General Insurance Article - Average home insurance premiums drop by just over 1 percent

Homeowners across the country have seen a 1.2% drop in in average home insurance premiums thanks to a reduction in break-ins and water damage claims resulting from the Government’s stay-at-home directive, analysis from acclaimed insight business Consumer Intelligence shows.

 “No doubt, the current pandemic and resulting lockdown is responsible for these shifts given there is a reduction in overall claims being made,” says John Blevins, Head of Product at Consumer Intelligence.

 Blevins, however, has noticed that with more people at home for longer periods – working, home-schooling, doing DIY and even exercising – it has led to a rise in accidental damage claims.

 “With any insurance, claims frequency and severity will dictate pricing movements and as the world shifts to slowly reducing Covid-19 restrictions we will expect to see small shifts in pricing as a result,” says Blevins.

 Age differences
 Across the market, average overall premiums sit at £145, however younger homeowners continue to pay slightly more for their home insurance. The under-50s demographic, despite a reduction of 2.1% to their premiums over the last 12 months, still hand over, on average, £153 for an annual buildings and contents policy.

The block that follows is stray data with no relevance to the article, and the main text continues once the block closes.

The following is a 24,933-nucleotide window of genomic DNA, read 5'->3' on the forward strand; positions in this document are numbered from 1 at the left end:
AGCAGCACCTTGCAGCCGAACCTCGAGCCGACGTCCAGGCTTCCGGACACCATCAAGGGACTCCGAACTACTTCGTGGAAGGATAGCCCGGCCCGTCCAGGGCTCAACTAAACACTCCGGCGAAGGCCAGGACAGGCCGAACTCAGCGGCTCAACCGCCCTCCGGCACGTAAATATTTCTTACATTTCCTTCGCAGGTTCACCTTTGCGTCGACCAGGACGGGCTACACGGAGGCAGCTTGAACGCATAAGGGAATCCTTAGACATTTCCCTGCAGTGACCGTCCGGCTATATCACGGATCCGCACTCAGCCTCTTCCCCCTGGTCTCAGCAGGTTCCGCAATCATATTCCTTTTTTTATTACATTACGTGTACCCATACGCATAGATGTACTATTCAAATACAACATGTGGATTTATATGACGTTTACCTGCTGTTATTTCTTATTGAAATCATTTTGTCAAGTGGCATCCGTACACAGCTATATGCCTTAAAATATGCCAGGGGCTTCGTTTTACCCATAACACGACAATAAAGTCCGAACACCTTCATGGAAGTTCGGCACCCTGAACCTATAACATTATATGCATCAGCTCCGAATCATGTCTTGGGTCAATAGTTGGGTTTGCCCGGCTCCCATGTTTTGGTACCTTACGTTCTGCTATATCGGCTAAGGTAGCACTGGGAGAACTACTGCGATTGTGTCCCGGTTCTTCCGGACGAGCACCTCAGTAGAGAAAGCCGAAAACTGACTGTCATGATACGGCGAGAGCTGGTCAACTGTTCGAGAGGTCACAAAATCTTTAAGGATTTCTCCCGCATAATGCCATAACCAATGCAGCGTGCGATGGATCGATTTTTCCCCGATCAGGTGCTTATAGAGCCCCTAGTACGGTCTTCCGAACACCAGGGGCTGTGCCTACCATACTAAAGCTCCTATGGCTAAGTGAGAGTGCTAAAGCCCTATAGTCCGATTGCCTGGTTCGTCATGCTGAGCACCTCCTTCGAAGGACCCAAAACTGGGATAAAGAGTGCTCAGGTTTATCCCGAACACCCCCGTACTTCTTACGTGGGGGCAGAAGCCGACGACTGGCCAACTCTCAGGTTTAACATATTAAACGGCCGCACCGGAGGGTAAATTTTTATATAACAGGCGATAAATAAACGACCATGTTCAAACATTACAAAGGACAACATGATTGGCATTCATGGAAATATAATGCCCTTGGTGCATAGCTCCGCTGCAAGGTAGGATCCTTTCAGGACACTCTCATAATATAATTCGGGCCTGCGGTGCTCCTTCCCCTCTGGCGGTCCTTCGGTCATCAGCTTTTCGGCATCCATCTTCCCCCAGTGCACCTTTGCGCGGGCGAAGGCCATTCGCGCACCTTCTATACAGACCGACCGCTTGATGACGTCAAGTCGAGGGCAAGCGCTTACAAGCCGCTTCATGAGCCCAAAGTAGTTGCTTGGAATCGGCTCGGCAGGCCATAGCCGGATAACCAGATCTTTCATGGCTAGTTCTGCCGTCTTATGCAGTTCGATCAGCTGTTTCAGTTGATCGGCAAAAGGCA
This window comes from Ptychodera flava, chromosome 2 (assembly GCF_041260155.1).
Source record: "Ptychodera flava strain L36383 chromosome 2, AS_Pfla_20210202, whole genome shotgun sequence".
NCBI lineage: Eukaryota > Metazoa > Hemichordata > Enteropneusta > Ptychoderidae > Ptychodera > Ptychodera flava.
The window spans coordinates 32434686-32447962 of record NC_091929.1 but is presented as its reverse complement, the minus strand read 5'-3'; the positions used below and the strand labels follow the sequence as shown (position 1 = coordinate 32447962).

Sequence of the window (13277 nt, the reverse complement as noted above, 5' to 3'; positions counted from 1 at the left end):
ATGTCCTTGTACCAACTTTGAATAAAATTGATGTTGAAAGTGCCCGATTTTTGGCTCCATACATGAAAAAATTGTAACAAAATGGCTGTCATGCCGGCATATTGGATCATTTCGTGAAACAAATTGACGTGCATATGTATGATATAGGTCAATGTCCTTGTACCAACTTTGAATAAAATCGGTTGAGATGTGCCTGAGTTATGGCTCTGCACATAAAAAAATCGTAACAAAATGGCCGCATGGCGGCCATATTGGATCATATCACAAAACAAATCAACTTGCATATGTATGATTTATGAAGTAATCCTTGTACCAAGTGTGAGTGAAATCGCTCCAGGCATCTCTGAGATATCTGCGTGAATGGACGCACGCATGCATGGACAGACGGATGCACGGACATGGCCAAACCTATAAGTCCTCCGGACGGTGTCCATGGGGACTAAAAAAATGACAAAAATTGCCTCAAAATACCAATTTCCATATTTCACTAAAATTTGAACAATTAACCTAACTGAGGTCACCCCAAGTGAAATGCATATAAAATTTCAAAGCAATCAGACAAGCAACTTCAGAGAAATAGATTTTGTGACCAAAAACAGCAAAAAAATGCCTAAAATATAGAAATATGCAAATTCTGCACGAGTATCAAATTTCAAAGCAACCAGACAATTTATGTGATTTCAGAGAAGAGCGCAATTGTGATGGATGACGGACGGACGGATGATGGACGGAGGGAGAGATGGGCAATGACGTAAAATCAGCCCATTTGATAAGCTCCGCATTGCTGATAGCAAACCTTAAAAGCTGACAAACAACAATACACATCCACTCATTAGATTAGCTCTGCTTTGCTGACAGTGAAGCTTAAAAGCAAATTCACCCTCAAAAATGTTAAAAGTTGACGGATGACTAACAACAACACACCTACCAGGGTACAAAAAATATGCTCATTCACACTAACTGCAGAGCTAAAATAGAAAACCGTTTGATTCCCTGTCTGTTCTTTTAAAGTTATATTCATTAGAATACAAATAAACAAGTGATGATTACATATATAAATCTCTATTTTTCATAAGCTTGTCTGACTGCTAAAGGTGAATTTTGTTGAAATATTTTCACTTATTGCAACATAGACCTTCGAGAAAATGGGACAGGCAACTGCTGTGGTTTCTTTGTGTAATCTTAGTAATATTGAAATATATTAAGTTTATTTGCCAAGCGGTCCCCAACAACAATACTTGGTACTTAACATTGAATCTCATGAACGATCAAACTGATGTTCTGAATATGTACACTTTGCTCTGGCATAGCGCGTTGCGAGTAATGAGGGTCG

It’s just £132 for an average policy for the over-50s. Our older grouping saw premiums fall at the slower rate of 1.6% over the same 12-month period.

 Into the regions
 Londoners (£215) are now paying almost 50% more for their home insurance when compared against the UK average (£145).

 Homeowners in the North East fork out just £129 for an annual policy, with the South West (£130) and West Midlands (£132) also benefiting from cheaper premiums.

 The South East (£147) was the only other UK region where their homeowners typically paid more than the UK average for their home insurance.

 Property age
 Older homes continue to be expensive to insure as they tend to be more susceptible to issues such as fire damage or roof problems.

 Our oldest cohort, Victorian-era properties (built between 1850 and 1895), attracted the highest average premiums at £174 for an annual policy. While those built in the 21st century were the cheapest to insure at just £131 for an annual policy.

 Our two oldest property groupings were also the only ones to see their premiums rise in the last 12 months – 2% for those built between 1850 and 1895, and a slight 0.4% increase for properties erected between 1895 and 1910.

 Meanwhile, homes built between 1940-1955 (-3.2%) and 19551970 (-3.6%) witnessed the biggest falls to their premiums over the same 12-month period.

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